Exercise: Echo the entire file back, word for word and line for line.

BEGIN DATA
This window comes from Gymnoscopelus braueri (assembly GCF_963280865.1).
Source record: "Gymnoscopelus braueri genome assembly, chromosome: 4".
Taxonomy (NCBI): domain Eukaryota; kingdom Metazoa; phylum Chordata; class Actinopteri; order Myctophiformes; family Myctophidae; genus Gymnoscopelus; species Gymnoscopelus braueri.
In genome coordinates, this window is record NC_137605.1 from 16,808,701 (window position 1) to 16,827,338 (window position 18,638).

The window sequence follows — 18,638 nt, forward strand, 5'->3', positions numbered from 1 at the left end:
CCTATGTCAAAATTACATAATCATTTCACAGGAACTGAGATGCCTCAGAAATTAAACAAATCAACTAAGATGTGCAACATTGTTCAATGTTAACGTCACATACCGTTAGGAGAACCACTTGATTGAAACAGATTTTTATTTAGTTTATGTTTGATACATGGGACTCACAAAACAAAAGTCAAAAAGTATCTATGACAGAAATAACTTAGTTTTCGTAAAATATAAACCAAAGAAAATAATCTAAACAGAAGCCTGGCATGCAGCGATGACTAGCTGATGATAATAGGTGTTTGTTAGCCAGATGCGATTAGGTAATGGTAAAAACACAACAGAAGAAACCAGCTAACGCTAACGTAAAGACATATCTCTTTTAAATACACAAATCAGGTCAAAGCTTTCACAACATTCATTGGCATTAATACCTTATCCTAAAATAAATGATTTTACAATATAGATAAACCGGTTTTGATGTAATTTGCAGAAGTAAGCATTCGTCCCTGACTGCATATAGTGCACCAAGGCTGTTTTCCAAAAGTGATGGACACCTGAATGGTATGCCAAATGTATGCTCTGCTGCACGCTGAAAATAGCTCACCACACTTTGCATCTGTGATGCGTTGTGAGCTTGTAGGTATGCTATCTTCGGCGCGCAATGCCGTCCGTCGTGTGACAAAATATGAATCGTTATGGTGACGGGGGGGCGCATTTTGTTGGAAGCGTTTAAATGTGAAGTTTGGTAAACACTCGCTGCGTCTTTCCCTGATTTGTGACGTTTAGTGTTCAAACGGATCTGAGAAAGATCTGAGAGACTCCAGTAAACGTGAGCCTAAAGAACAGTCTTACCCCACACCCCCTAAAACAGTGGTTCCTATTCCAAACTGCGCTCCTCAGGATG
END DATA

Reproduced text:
This window comes from Gymnoscopelus braueri (assembly GCF_963280865.1).
Source record: "Gymnoscopelus braueri genome assembly, chromosome: 4".
Taxonomy (NCBI): domain Eukaryota; kingdom Metazoa; phylum Chordata; class Actinopteri; order Myctophiformes; family Myctophidae; genus Gymnoscopelus; species Gymnoscopelus braueri.
In genome coordinates, this window is record NC_137605.1 from 16,808,701 (window position 1) to 16,827,338 (window position 18,638).

The window sequence follows — 18,638 nt, forward strand, 5'->3', positions numbered from 1 at the left end:
CCTATGTCAAAATTACATAATCATTTCACAGGAACTGAGATGCCTCAGAAATTAAACAAATCAACTAAGATGTGCAACATTGTTCAATGTTAACGTCACATACCGTTAGGAGAACCACTTGATTGAAACAGATTTTTATTTAGTTTATGTTTGATACATGGGACTCACAAAACAAAAGTCAAAAAGTATCTATGACAGAAATAACTTAGTTTTCGTAAAATATAAACCAAAGAAAATAATCTAAACAGAAGCCTGGCATGCAGCGATGACTAGCTGATGATAATAGGTGTTTGTTAGCCAGATGCGATTAGGTAATGGTAAAAACACAACAGAAGAAACCAGCTAACGCTAACGTAAAGACATATCTCTTTTAAATACACAAATCAGGTCAAAGCTTTCACAACATTCATTGGCATTAATACCTTATCCTAAAATAAATGATTTTACAATATAGATAAACCGGTTTTGATGTAATTTGCAGAAGTAAGCATTCGTCCCTGACTGCATATAGTGCACCAAGGCTGTTTTCCAAAAGTGATGGACACCTGAATGGTATGCCAAATGTATGCTCTGCTGCACGCTGAAAATAGCTCACCACACTTTGCATCTGTGATGCGTTGTGAGCTTGTAGGTATGCTATCTTCGGCGCGCAATGCCGTCCGTCGTGTGACAAAATATGAATCGTTATGGTGACGGGGGGGCGCATTTTGTTGGAAGCGTTTAAATGTGAAGTTTGGTAAACACTCGCTGCGTCTTTCCCTGATTTGTGACGTTTAGTGTTCAAACGGATCTGAGAAAGATCTGAGAGACTCCAGTAAACGTGAGCCTAAAGAACAGTCTTACCCCACACCCCCTAAAACAGTGGTTCCTATTCCAAACTGCGCTCCTCAGGATG